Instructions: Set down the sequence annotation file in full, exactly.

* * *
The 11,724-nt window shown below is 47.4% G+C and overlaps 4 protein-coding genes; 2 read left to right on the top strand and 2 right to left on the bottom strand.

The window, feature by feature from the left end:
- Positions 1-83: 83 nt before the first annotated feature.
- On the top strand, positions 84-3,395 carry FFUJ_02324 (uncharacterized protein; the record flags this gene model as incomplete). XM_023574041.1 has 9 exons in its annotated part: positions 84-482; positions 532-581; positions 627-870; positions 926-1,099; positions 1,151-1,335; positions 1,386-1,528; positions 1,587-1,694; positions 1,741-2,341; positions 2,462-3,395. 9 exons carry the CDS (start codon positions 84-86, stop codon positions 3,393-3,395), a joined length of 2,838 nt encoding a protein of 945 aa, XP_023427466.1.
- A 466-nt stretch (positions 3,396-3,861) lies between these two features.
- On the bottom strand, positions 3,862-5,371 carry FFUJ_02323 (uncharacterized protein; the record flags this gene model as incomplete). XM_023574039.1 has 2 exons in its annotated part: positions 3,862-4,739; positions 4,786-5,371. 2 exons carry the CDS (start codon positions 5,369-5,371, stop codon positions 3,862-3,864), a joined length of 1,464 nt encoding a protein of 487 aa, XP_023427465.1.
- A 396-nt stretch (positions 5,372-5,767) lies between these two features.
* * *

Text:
The 11,724-nt window shown below is 47.4% G+C and overlaps 4 protein-coding genes; 2 read left to right on the top strand and 2 right to left on the bottom strand.

The window, feature by feature from the left end:
- Positions 1-83: 83 nt before the first annotated feature.
- On the top strand, positions 84-3,395 carry FFUJ_02324 (uncharacterized protein; the record flags this gene model as incomplete). XM_023574041.1 has 9 exons in its annotated part: positions 84-482; positions 532-581; positions 627-870; positions 926-1,099; positions 1,151-1,335; positions 1,386-1,528; positions 1,587-1,694; positions 1,741-2,341; positions 2,462-3,395. 9 exons carry the CDS (start codon positions 84-86, stop codon positions 3,393-3,395), a joined length of 2,838 nt encoding a protein of 945 aa, XP_023427466.1.
- A 466-nt stretch (positions 3,396-3,861) lies between these two features.
- On the bottom strand, positions 3,862-5,371 carry FFUJ_02323 (uncharacterized protein; the record flags this gene model as incomplete). XM_023574039.1 has 2 exons in its annotated part: positions 3,862-4,739; positions 4,786-5,371. 2 exons carry the CDS (start codon positions 5,369-5,371, stop codon positions 3,862-3,864), a joined length of 1,464 nt encoding a protein of 487 aa, XP_023427465.1.
- A 396-nt stretch (positions 5,372-5,767) lies between these two features.